The problem is that you are applying a moral authority to nature that doesn't exist. Nature is amoral and there are not any set or rightful ways to do anything. Only action and consequences of those actions exist.

Morality and ethics are deterministic concepts created by humanity. There is a bit of convergence between moral concepts and altruism in nature, but nature doesn't care about it. Only we do. In defending or promoting a course of action we can only rely on the popularity of our opinion. Hence, it is a socio-political argument.
post #46 of 48
Thread Starter 
Quite a lengthy post, Moogs. I've tried to condense your main points together in the qoutes below to prevent post-bloat...

[quote]Originally posted by Moogs :
<strong>What it boils down to is that while there is no easy way to answer the question of "when should one accept death as inevitable (or natural)?" </strong><hr></blockquote>

Not just no easy way, there is quite simply no way to answer this question. The question is both ethical and philosophical. On the ethics- when does someone have the right to deny life to another? My answer - when it robs life from another. To wit anti-cloners invoke the "embryos are people too" theological argument. I provided several "outs" in the original quiz which obviated the need for human embryos to render such arguments moot (as if they weren't already in our system of government). On to the philosophical- what is natural? Don't most animals fight against death to the very last? Isn't the pursuit of life natural? No doubt, you will respond that mankind is responsible to higher moral codes than the simple carnality of nature. At this point you must recognize how subjective this line of reasoning becomes.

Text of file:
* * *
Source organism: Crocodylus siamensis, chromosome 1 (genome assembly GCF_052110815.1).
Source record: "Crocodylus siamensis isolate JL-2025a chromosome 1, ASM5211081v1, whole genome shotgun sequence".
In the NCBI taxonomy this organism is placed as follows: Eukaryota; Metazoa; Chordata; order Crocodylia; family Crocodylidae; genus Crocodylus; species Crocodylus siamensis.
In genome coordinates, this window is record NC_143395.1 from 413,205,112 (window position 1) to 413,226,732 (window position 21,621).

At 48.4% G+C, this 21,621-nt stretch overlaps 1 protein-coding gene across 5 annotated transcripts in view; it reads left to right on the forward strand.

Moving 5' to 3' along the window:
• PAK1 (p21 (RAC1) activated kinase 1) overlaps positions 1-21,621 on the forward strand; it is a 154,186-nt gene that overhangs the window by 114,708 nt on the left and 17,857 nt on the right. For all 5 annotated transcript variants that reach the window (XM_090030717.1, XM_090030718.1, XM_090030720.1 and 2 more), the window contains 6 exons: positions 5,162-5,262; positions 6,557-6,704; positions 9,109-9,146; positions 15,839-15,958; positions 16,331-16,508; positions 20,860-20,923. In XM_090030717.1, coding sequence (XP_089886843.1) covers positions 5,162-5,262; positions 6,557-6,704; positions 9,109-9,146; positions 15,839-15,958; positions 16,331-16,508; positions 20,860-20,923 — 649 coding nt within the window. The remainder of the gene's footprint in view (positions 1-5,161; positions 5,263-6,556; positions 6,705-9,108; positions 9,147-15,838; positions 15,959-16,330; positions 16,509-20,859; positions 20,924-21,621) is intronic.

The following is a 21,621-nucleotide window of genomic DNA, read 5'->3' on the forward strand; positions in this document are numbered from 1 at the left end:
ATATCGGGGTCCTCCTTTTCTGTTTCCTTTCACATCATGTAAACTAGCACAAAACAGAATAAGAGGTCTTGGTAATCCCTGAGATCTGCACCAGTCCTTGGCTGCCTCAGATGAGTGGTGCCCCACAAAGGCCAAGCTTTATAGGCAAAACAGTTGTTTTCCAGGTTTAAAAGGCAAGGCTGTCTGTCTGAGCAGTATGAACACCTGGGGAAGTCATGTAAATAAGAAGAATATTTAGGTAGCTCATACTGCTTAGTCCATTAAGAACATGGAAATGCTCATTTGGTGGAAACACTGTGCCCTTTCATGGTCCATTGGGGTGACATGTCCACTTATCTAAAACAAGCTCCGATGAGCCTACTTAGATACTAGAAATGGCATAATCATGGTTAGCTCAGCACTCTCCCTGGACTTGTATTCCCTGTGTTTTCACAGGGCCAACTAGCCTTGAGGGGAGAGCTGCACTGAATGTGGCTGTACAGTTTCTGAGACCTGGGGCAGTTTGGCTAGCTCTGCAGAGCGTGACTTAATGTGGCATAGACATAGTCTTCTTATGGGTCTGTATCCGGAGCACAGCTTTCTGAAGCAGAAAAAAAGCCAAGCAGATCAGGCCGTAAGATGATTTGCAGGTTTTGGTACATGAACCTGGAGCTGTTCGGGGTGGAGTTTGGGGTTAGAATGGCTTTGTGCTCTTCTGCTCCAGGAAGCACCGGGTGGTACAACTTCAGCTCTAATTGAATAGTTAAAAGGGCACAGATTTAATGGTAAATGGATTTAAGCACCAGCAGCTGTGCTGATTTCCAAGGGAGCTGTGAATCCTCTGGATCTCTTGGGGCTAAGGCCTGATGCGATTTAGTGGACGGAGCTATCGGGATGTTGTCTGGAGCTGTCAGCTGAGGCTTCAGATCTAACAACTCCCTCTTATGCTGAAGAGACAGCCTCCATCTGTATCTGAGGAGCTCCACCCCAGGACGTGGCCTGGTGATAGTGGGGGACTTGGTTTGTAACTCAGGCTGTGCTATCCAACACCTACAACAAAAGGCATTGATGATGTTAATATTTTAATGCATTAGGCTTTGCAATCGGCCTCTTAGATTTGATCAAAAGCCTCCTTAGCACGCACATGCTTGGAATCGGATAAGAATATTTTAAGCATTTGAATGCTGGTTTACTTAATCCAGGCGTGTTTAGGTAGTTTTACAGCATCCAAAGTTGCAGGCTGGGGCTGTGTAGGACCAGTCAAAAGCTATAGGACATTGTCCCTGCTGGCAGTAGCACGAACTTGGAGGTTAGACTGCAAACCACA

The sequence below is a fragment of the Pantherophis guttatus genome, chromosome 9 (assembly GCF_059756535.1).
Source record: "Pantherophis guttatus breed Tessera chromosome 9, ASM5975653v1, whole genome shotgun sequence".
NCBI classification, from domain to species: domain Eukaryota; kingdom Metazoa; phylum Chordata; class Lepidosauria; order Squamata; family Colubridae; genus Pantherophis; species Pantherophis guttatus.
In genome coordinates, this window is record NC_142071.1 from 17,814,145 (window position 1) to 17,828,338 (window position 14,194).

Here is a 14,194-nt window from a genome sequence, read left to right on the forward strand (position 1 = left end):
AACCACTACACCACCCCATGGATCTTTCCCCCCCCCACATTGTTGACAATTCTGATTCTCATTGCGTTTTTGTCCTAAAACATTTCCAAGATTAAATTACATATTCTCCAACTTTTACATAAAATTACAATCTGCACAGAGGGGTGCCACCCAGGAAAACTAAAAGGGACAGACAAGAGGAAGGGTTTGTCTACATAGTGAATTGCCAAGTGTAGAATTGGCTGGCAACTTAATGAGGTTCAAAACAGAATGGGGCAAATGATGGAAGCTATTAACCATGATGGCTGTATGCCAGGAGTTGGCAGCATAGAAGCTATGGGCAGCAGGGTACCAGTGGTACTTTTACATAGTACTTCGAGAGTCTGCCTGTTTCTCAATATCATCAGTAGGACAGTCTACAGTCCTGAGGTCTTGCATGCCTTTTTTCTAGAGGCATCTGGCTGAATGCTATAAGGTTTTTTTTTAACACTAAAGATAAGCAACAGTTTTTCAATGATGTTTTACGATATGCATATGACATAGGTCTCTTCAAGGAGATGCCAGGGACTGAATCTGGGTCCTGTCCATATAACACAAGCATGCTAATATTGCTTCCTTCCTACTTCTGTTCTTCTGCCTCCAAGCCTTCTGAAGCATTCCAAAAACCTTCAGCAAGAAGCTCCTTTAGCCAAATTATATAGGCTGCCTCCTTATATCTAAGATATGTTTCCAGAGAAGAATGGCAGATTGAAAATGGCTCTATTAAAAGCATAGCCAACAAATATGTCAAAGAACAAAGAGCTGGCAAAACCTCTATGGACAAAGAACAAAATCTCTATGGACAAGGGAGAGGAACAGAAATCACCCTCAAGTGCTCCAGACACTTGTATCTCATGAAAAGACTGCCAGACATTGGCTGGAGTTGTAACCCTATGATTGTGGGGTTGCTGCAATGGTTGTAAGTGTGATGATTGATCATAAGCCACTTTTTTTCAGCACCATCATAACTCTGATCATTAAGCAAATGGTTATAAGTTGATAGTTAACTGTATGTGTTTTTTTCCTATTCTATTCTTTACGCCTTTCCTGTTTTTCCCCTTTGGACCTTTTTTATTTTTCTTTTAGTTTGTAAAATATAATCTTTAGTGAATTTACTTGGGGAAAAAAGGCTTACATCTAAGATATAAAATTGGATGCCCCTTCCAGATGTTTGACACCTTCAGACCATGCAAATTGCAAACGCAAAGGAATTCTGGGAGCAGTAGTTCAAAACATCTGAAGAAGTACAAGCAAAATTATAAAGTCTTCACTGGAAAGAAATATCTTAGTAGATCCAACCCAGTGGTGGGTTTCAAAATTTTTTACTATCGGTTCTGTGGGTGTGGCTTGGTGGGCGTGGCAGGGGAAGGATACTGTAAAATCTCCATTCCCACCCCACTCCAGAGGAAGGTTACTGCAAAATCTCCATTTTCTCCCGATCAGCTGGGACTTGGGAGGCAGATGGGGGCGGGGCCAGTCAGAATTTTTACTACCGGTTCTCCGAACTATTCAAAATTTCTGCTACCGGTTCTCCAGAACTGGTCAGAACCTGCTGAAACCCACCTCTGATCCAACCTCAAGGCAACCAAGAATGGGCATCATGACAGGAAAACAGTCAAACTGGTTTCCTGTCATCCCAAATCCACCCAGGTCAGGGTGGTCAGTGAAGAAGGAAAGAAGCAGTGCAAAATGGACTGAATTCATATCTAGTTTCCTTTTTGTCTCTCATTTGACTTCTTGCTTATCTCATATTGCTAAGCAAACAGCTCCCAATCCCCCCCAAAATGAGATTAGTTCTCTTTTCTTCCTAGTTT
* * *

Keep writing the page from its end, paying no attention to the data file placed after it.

[quote]<strong>
There is also no easy way to answer the question: "when will we have gone too far in tampering with the design / purpose of the human body, in an attempt to find cures for existing conditions and ailments. </strong><hr></blockquote>